Student housing and coliving CEO’s call for radical reform to resolve housing crisis and advocates ‘Blended Living’ as an innovative solution for the next generation of global citizens.
- Investors set to deploy €25 billion into ‘blended living’ globally in the next five years
- The Class Conference foresees further blending of residential typologies as mobility and technology in cities blur lines between living, working and learning
- Outdated planning codes and anti-investment policies hinder innovation and development of much needed housing solutions
Around 800 industry experts, city government and higher education institution officials discussed the challenges and opportunities that blurring boundaries create for the future of living, working and learning.
University cities are predicted to be transformed by the co-revolution. Single purpose real estate for students and young talent are expected to become integrated in mixed-use developments with flexible accommodation and public uses, catering to a wide range of talent. From Berlin to London, New York City to Shanghai, micro housing, coliving, and coworking are dominating discussions around transformations in the way of living, working and learning globally. The Class of 2020’s conference in Berlin and its new annual Trend Report 2020, which was released during the event provide the most urgent, relevant and important insights into the housing crisis and possible solutions.
Looking ahead to the year 2020 and beyond, delegates shared the urgency, relevance and importance of finding new solutions as global housing crisis intensifies especially in the urban districts. The conference highlights community-based ‘blend’ as an innovation and a new phenomenon, while identifying the key drivers influencing how students and young talent aspires to live, work and learn together.
Oke Hauser, Creative Lead at MINI Living highlighted as a keynote speaker of The Class Conference 2019 shared
“Leaders from all over the globe were here in Berlin with focus on the same problem: How to reinvent housing and find better solutions - MINI Living’s approach being the creative use of space, working with a small footprint in mind they use their design expertise and focus on experience.”
David Weißert, Head of Economic Policy Unit, Berlin Senate Department for Economics, Energy and Public Enterprises and Burkhard Volbracht, Head of Unit Talent, Berlin Partner for Business and Technology emphasised
“Cities also need to cater for talent moving to cities and housing needs to keep up with demand – Berlin is attracting on average around 50,000 people per year which means in the past five years the talent influx in Berlin totaled 250,000, which is equivalent to the inhabitant size of Eindhoven. Responding to the demand for affordable housing solutions is one of the city’s priorities.”
Paloma Lisboa, Director of Operations at Kings College London suggested
“Universities have the opportunity to be instigators of change in many ways. Providing high quality accommodation that enables students to connect with their local community is certainly one of them and in many ways a key part of urban regeneration”
Ryan Manton, Programme Director of The Class 2020 explained
“The established investment asset classes are now blending with new models. Coliving and hybrid concepts which are the examples of ‘blended living’ typologies’, have proven to work and investors are ready to deploy significant amount to counteract urban housing crisis”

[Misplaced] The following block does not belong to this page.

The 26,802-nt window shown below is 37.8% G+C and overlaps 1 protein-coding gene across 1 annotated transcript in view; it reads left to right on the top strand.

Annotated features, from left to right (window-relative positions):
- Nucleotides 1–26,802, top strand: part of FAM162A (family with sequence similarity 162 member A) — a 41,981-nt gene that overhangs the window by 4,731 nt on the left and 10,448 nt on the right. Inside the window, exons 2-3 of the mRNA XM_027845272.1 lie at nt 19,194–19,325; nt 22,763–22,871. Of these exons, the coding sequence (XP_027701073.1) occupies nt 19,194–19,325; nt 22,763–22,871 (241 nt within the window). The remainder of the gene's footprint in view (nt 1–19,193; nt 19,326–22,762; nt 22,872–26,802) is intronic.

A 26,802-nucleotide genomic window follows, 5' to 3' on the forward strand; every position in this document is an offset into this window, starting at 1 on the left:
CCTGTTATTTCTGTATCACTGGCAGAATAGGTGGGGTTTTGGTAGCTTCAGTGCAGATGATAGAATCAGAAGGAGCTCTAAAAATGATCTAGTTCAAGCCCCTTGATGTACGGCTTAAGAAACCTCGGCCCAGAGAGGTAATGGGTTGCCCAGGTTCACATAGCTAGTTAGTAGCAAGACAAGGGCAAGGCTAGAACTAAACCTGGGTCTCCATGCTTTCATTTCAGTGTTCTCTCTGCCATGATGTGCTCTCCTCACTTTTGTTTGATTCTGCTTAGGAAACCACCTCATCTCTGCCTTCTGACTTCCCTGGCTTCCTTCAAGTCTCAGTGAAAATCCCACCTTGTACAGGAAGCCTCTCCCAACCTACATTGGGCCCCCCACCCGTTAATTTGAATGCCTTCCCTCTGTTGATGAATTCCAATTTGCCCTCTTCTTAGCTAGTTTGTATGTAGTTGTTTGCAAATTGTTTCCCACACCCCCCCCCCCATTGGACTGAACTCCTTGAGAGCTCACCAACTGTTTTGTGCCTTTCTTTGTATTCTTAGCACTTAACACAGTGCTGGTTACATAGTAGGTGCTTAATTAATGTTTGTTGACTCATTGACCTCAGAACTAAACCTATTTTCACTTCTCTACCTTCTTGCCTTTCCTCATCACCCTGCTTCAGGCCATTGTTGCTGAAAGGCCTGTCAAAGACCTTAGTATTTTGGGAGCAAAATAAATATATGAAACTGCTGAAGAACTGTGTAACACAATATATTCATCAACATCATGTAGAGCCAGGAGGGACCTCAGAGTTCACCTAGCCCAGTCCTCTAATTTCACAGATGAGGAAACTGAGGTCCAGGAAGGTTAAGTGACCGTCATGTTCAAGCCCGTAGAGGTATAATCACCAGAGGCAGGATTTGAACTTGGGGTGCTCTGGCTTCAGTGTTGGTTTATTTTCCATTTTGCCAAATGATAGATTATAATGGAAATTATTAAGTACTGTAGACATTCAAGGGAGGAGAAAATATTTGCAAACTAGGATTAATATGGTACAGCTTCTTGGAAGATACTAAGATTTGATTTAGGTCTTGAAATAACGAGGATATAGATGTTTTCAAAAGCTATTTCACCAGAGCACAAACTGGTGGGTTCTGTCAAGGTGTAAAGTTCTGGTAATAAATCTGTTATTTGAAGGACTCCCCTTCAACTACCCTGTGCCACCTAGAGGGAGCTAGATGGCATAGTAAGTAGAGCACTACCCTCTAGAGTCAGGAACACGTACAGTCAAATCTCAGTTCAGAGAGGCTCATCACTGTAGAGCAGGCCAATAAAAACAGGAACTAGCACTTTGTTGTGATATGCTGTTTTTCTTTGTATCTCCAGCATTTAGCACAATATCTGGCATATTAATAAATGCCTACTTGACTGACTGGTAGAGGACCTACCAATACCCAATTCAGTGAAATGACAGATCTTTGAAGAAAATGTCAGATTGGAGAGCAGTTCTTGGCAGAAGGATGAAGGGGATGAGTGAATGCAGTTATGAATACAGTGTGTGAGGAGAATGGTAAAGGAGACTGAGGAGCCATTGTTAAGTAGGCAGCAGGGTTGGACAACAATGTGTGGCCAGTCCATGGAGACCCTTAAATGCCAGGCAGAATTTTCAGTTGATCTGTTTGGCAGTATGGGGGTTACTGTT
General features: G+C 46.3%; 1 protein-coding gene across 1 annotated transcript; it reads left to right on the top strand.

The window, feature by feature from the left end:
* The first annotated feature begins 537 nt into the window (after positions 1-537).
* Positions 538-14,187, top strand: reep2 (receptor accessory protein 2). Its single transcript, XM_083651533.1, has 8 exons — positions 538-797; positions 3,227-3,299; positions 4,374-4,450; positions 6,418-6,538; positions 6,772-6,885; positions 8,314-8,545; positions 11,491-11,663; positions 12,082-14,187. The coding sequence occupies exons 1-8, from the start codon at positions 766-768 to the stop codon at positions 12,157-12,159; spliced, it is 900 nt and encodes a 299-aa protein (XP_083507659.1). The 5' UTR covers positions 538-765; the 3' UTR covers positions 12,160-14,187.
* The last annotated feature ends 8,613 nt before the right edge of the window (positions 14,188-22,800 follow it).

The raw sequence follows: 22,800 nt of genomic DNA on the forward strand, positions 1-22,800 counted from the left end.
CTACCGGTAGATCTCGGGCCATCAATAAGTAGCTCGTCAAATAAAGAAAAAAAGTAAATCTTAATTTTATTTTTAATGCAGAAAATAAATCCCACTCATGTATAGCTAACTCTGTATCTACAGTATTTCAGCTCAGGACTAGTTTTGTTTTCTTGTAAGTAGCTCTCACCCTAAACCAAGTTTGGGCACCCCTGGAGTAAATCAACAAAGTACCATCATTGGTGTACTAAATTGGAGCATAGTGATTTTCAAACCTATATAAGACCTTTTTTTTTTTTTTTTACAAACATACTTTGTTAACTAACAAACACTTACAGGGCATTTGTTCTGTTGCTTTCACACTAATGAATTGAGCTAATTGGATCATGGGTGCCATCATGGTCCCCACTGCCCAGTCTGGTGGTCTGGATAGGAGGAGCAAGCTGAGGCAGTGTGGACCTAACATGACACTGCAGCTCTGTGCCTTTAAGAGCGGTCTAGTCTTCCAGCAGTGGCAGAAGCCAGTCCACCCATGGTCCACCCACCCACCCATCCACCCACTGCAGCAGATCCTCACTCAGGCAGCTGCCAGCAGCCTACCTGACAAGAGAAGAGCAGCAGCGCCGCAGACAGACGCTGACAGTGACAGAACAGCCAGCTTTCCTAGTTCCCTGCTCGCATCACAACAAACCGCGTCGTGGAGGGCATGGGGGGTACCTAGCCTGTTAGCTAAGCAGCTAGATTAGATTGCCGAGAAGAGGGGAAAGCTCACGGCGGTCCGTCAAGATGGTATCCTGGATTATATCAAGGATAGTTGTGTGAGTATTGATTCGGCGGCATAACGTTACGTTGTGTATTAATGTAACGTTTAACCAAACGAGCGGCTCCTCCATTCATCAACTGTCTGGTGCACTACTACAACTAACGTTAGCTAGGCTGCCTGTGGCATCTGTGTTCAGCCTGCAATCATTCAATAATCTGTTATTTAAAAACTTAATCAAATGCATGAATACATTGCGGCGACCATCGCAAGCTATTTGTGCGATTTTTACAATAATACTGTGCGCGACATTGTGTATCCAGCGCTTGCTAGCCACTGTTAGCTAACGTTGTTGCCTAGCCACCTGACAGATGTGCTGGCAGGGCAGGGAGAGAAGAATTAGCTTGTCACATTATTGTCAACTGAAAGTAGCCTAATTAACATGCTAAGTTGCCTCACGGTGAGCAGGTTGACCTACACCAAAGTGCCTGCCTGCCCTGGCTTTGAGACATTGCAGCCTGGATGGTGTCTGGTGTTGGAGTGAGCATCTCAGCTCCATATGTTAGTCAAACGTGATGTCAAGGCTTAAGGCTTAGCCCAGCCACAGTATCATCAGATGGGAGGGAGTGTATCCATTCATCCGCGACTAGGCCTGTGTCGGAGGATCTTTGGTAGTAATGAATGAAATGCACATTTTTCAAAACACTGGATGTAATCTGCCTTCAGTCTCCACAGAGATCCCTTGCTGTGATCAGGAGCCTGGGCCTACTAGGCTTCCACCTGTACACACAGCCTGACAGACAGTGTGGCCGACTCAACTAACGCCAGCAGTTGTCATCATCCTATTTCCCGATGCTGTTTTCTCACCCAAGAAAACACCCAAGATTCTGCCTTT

Charlie MacGregor, CEO and Founder of The Student Hotel agreed with this:
“Blended living is the reality and it is all about community. We shouldn’t really label a student, a young professional, or a hotel guest or an older person. They are all our guests. They are all welcome in our communities.”
Daniel Gorzawski, Managing Director at Harrison Street shared
“The steady increase of student’s international mobility is driving a lot of the demand for high quality housing that offers convenience, flexibility and a community experience at affordable rents in cities that are attractive to young people. The significantly lower provision rates in Europe compared to the USA demonstrate the undersupply in European cities and hybrid housing models offer the opportunity for innovative solutions”.
Brian Welsh, CEO of Nido Student added
“Student housing sector hasn’t been operational for that long. It’s really important that we spend time together as a sector to understand how to evolve, how to challenge each other, how to create a right sense of competition and how to stimulate everyone in the sector to do better.”
With almost 20 panel discussions throughout the day held on three stages simultaneously, The Class Conference 2019 clustered multiple approaches to all the above challenges and opportunities into 5 Key takeaways:
- Experience vs. ownership - There is a whole new generation of global citizens growing up in the new economy, where experience is valued over ownership.
- No one size fits all - Operators and providers cannot copy-paste a successful model and expect it to work in another place. Each community is unique in its needs, wants, and demands.
- Community is key - In the past, all that was needed for tenants was to have a roof over their heads. Now, they seek a like-minded community that fulfils their needs.
- Reform outdated policies - Planning and building regulations need to adapt to encourage innovative solutions to the housing crisis – high quality design and shared spaces enable more efficient use of buildings
- Innovation and Tech-centered - Technology is not an add-on anymore but a full cycle driving force: from design and conceptualisation to construction and maintenance.